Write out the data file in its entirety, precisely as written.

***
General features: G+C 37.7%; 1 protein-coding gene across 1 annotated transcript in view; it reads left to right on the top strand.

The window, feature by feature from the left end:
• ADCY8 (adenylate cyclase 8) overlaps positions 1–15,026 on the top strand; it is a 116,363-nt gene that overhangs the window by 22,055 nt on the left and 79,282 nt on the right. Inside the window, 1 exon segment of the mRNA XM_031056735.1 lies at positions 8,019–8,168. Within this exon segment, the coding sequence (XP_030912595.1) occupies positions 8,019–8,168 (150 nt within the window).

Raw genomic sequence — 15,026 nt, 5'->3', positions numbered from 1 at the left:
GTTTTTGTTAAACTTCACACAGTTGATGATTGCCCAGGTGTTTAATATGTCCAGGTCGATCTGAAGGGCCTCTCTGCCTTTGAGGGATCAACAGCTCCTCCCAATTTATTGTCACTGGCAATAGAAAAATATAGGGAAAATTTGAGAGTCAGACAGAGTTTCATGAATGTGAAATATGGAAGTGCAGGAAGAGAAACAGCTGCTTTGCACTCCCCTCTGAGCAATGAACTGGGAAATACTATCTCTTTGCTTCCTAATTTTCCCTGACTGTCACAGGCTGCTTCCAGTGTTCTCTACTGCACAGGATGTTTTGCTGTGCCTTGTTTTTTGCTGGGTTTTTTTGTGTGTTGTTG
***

General features: G+C 37.7%; 1 protein-coding gene across 1 annotated transcript in view; it reads left to right on the top strand.

The window, feature by feature from the left end:
• ADCY8 (adenylate cyclase 8) overlaps positions 1–15,026 on the top strand; it is a 116,363-nt gene that overhangs the window by 22,055 nt on the left and 79,282 nt on the right. Inside the window, 1 exon segment of the mRNA XM_031056735.1 lies at positions 8,019–8,168. Within this exon segment, the coding sequence (XP_030912595.1) occupies positions 8,019–8,168 (150 nt within the window).

Raw genomic sequence — 15,026 nt, 5'->3', positions numbered from 1 at the left:
GTTTTTGTTAAACTTCACACAGTTGATGATTGCCCAGGTGTTTAATATGTCCAGGTCGATCTGAAGGGCCTCTCTGCCTTTGAGGGATCAACAGCTCCTCCCAATTTATTGTCACTGGCAATAGAAAAATATAGGGAAAATTTGAGAGTCAGACAGAGTTTCATGAATGTGAAATATGGAAGTGCAGGAAGAGAAACAGCTGCTTTGCACTCCCCTCTGAGCAATGAACTGGGAAATACTATCTCTTTGCTTCCTAATTTTCCCTGACTGTCACAGGCTGCTTCCAGTGTTCTCTACTGCACAGGATGTTTTGCTGTGCCTTGTTTTTTGCTGGGTTTTTTTGTGTGTTGTTG